KB450130 – Configuring Network Interface(s) with Network Manager (nmtui)

Last modified: July 26, 2021
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Scope/Description:

This guide details the process of configuring an interface using Network Manager (nmtui). Creating an interface or bond will be covered.

Types of bonds: Round-robin, Active-backup, XOR, Broadcast, 802.3ad (LACP, needs switch support), Adaptive Transmit Load Balancing and Adaptive Load Balancing.

Prerequisites:

Server running Ubuntu 20.04 or Centos 7

Network Manager Installed (nmtui)

Steps:

Single Interface

  • In the terminal run the following command to check the interface names you wish to configure:
ip a

  • For this example we will configure interface “eno1”
  • Now to open up the network manager run this command in the terminal:
nmtui
  • It will bring up this UI. Click “Edit a Connection”.

  • Now you can click “Add”, then “Ethernet” or the type you are trying to configure.

  • Fill in the information, as seen below. Make sure to make the IPvX manually set.

  • Once the interface is made you will need to go back to the “Activate a Connection”. Then deactivate then reactivate the connection to ensure it has been established.

 

  • Once competed you can go “Quit” out of the UI, and run the command “ip a” again to ensure the IP is established on the network interface .

Creating a Bond

  • Run the command “ip a” to confirm the name of the interfaces you wish to bond together. For this example we will be bonding interfaces enp2s0f0 and enp2s0f1 together.

 

  • In the Network Manager UI (“nmtui” command in the terminal), you can add a connection as a bond.

  • Now you can add the interfaces from the previous steps to the bond. Repeat for all interfaces you wish to bond together.

  • Now choose a bond type.

  • Like the single interface step, you will need to configure the IPvX settings. Once done you can click “ok” to create the bond.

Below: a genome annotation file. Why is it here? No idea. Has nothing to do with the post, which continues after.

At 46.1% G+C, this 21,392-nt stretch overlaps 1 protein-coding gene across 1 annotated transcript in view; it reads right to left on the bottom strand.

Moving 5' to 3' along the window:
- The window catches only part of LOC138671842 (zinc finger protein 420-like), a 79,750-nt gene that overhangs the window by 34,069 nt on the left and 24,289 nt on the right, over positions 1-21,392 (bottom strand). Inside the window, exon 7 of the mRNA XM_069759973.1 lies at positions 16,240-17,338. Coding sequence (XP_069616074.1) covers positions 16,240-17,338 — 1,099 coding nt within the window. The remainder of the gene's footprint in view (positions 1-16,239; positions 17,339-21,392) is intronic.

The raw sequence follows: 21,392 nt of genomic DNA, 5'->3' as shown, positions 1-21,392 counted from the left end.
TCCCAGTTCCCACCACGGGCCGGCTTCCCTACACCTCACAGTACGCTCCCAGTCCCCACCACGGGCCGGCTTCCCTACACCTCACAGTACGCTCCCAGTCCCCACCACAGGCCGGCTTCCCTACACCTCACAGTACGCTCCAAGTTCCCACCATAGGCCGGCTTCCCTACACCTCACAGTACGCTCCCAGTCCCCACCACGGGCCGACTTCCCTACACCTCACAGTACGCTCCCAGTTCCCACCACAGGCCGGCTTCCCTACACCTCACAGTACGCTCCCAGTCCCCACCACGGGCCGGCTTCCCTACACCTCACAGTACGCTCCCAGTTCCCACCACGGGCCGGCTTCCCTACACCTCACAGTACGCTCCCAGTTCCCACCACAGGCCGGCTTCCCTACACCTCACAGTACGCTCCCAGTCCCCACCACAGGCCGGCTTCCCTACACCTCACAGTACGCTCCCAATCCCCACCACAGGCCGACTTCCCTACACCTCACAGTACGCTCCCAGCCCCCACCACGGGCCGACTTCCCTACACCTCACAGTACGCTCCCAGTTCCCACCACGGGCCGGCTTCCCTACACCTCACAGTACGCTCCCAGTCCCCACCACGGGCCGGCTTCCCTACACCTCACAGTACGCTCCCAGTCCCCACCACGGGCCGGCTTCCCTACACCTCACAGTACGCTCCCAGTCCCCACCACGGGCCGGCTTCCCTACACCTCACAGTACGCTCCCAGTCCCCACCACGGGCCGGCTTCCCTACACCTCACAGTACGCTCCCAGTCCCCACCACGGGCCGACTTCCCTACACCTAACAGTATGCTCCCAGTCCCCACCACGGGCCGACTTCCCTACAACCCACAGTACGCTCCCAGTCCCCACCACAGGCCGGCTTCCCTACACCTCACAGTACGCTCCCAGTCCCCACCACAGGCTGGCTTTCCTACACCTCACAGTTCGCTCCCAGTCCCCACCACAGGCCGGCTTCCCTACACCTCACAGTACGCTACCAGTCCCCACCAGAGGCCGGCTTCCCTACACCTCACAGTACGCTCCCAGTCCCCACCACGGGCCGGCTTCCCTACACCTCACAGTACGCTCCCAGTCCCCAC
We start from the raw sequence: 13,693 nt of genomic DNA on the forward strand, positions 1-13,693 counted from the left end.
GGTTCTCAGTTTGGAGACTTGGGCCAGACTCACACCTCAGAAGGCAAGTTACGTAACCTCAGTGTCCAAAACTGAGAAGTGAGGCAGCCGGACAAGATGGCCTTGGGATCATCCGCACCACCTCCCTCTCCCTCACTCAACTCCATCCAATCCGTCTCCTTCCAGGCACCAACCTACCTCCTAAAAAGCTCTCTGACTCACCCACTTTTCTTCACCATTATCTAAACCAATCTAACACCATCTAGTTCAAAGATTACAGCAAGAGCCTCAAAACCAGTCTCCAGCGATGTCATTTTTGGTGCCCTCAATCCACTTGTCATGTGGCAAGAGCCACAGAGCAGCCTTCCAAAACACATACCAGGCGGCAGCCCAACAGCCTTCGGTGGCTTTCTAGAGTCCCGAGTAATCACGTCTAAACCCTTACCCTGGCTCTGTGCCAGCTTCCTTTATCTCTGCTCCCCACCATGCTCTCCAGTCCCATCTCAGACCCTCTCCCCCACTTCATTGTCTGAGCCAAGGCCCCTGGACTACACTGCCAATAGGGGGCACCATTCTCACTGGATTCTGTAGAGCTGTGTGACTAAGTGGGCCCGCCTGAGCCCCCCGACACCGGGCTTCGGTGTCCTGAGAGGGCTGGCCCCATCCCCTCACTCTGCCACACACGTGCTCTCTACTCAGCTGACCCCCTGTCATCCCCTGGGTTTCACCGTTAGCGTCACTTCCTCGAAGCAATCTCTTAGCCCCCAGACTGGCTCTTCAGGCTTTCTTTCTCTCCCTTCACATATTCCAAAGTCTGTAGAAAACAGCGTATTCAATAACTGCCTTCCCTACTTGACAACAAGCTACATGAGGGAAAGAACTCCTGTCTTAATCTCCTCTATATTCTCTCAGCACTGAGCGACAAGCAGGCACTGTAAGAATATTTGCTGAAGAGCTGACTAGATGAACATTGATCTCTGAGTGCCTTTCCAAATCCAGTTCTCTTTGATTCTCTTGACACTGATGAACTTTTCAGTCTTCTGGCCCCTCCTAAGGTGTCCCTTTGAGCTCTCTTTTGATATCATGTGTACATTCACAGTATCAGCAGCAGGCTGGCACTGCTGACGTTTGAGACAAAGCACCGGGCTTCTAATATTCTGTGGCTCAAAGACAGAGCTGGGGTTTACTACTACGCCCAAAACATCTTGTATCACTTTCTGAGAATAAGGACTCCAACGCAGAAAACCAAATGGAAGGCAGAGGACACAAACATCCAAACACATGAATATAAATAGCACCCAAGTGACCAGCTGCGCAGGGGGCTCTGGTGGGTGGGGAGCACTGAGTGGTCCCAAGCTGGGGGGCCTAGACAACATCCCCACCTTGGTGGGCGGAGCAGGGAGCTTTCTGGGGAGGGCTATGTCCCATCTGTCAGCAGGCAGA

• Now go to the “Activate a Connection” tab and deactivate and reactivate the connection to establish the bond.
  • Run “ip a” in the terminal to confirm the bond has been created.

Verification:

To test the bond we can download an application called iperf. Iperf is used to determine the max theoretical bandwidth. Iperf is a commonly used network testing tool that can create Transmission Control Protocol (TCP) and User Datagram Protocol (UDP) data streams and measure the throughput of a network that is carrying them.

  • Centos
yum install iperf -y

ip a #to determine the IP address of the nodes that will be used to perform the test

iperf -s #to use one of the nodes as an iperf "server". The bond on this unit is the one that will be stress tested.

iperf -c [Iperf Server IP] #to connect to the server as a client. This will initiate the bandwidth test.

 

  • Ubuntu
apt install iperf -y

ip a #to determine the IP address of the nodes that will be used to perform the test

iperf -s #to use one of the nodes as an iperf "server". The bond on this unit is the one that will be stress tested.

iperf -c [Iperf Server IP] #to connect to the server as a client. This will initiate the bandwidth test.

 

The output looks like this:
(NOTE: These example images are done without a Network Bond and only display the proper usage of the command. Results will vary.)

 

Troubleshooting:

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